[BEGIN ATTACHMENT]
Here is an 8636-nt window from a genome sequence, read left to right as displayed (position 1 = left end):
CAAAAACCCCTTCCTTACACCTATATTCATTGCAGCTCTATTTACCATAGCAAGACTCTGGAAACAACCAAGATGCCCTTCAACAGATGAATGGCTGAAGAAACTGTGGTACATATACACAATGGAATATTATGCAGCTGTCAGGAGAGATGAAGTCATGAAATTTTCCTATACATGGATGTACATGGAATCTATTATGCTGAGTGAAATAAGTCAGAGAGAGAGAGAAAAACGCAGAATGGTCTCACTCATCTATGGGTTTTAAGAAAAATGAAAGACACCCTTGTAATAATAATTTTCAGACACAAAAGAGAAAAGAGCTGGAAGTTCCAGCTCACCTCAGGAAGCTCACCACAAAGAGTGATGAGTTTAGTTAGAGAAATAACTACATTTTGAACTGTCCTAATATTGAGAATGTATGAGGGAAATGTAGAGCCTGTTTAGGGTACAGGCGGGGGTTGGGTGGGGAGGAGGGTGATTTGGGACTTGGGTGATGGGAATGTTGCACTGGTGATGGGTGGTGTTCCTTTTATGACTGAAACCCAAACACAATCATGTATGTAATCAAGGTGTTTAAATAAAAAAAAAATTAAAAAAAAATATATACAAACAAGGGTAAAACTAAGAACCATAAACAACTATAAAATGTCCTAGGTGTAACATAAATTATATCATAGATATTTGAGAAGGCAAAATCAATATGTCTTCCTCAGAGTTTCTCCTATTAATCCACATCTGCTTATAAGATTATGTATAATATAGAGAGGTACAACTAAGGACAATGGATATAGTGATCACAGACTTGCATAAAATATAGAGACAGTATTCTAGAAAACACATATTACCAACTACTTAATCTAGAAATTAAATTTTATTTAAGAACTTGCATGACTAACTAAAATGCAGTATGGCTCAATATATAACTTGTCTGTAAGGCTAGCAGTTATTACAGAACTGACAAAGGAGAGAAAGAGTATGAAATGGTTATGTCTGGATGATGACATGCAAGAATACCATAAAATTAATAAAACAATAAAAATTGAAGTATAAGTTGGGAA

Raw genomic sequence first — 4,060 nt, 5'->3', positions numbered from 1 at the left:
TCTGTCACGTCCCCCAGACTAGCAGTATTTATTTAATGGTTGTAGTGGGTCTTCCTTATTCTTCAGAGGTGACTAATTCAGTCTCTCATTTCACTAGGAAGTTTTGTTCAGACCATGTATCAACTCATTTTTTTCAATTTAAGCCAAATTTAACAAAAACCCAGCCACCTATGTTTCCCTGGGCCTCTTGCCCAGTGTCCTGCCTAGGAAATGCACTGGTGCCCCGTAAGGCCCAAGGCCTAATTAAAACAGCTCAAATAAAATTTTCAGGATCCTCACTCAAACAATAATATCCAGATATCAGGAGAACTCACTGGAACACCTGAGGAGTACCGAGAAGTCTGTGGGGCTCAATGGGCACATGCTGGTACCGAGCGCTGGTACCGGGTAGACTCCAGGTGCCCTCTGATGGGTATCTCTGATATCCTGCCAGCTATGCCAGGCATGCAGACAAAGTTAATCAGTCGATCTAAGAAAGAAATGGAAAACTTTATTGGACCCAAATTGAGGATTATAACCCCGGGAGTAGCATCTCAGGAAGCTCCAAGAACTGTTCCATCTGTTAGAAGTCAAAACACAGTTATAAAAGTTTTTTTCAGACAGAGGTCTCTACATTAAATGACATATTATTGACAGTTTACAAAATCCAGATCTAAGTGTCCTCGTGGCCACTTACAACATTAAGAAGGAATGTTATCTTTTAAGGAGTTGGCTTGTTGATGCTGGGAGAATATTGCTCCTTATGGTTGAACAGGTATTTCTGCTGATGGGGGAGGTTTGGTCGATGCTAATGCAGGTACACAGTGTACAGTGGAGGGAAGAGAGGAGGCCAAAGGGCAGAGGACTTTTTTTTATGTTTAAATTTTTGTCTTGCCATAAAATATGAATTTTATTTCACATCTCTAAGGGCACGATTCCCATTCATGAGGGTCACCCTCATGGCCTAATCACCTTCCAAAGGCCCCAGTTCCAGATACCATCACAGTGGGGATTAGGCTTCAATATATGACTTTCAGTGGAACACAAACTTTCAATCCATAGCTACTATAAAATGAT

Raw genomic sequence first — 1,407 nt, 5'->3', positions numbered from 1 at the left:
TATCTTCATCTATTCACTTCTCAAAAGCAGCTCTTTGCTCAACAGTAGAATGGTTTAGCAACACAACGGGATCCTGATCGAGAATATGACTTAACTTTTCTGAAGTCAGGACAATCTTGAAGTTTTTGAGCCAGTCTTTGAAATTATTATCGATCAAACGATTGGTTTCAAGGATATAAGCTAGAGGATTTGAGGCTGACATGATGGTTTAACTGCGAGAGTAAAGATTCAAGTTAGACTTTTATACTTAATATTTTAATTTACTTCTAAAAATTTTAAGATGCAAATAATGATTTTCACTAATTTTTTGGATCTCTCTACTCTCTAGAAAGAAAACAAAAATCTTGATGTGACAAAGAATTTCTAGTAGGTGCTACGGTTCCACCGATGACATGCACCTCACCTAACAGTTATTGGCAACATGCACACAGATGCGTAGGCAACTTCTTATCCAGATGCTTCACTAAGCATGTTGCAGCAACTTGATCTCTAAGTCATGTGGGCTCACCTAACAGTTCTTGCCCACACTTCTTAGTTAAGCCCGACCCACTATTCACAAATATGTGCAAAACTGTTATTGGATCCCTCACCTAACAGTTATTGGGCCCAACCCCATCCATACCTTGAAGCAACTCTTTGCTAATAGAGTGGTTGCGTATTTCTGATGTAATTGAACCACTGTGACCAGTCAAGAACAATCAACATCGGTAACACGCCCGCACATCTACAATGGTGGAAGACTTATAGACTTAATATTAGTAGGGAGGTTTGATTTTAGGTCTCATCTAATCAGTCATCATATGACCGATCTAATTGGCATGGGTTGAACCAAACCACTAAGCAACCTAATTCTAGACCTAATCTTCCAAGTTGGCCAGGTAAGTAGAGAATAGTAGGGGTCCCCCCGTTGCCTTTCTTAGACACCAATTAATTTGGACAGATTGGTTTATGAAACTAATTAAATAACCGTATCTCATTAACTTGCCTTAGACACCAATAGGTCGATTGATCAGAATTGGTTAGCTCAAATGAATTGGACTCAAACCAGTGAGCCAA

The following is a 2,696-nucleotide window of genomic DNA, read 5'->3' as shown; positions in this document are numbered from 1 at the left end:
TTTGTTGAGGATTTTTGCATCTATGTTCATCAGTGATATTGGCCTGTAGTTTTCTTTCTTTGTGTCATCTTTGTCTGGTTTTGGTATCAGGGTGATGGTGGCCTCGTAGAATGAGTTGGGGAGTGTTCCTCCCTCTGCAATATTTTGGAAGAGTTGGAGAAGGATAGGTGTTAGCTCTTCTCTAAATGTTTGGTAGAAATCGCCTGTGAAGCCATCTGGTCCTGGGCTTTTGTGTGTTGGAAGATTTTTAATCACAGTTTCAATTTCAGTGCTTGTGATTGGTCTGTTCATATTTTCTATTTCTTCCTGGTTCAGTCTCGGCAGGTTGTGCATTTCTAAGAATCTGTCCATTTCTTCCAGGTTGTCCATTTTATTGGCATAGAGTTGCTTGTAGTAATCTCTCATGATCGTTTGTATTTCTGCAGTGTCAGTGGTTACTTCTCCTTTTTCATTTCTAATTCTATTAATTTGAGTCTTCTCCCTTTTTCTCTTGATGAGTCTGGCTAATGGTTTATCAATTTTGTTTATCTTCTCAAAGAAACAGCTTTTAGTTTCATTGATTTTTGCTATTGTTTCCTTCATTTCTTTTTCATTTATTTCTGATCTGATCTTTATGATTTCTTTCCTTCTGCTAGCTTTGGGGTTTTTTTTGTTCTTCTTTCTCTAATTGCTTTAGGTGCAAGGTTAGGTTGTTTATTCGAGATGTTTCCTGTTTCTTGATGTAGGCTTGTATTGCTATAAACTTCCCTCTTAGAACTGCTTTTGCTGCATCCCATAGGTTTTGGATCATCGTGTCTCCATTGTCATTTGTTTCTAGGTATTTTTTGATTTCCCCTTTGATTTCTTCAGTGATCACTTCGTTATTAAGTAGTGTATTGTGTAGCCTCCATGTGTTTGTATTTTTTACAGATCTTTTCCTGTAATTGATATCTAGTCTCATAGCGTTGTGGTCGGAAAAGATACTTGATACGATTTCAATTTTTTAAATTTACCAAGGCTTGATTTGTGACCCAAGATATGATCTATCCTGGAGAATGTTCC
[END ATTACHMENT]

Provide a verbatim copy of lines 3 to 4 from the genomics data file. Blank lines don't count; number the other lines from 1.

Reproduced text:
Raw genomic sequence first — 4,060 nt, 5'->3', positions numbered from 1 at the left:
TCTGTCACGTCCCCCAGACTAGCAGTATTTATTTAATGGTTGTAGTGGGTCTTCCTTATTCTTCAGAGGTGACTAATTCAGTCTCTCATTTCACTAGGAAGTTTTGTTCAGACCATGTATCAACTCATTTTTTTCAATTTAAGCCAAATTTAACAAAAACCCAGCCACCTATGTTTCCCTGGGCCTCTTGCCCAGTGTCCTGCCTAGGAAATGCACTGGTGCCCCGTAAGGCCCAAGGCCTAATTAAAACAGCTCAAATAAAATTTTCAGGATCCTCACTCAAACAATAATATCCAGATATCAGGAGAACTCACTGGAACACCTGAGGAGTACCGAGAAGTCTGTGGGGCTCAATGGGCACATGCTGGTACCGAGCGCTGGTACCGGGTAGACTCCAGGTGCCCTCTGATGGGTATCTCTGATATCCTGCCAGCTATGCCAGGCATGCAGACAAAGTTAATCAGTCGATCTAAGAAAGAAATGGAAAACTTTATTGGACCCAAATTGAGGATTATAACCCCGGGAGTAGCATCTCAGGAAGCTCCAAGAACTGTTCCATCTGTTAGAAGTCAAAACACAGTTATAAAAGTTTTTTTCAGACAGAGGTCTCTACATTAAATGACATATTATTGACAGTTTACAAAATCCAGATCTAAGTGTCCTCGTGGCCACTTACAACATTAAGAAGGAATGTTATCTTTTAAGGAGTTGGCTTGTTGATGCTGGGAGAATATTGCTCCTTATGGTTGAACAGGTATTTCTGCTGATGGGGGAGGTTTGGTCGATGCTAATGCAGGTACACAGTGTACAGTGGAGGGAAGAGAGGAGGCCAAAGGGCAGAGGACTTTTTTTTATGTTTAAATTTTTGTCTTGCCATAAAATATGAATTTTATTTCACATCTCTAAGGGCACGATTCCCATTCATGAGGGTCACCCTCATGGCCTAATCACCTTCCAAAGGCCCCAGTTCCAGATACCATCACAGTGGGGATTAGGCTTCAATATATGACTTTCAGTGGAACACAAACTTTCAATCCATAGCTACTATAAAATGAT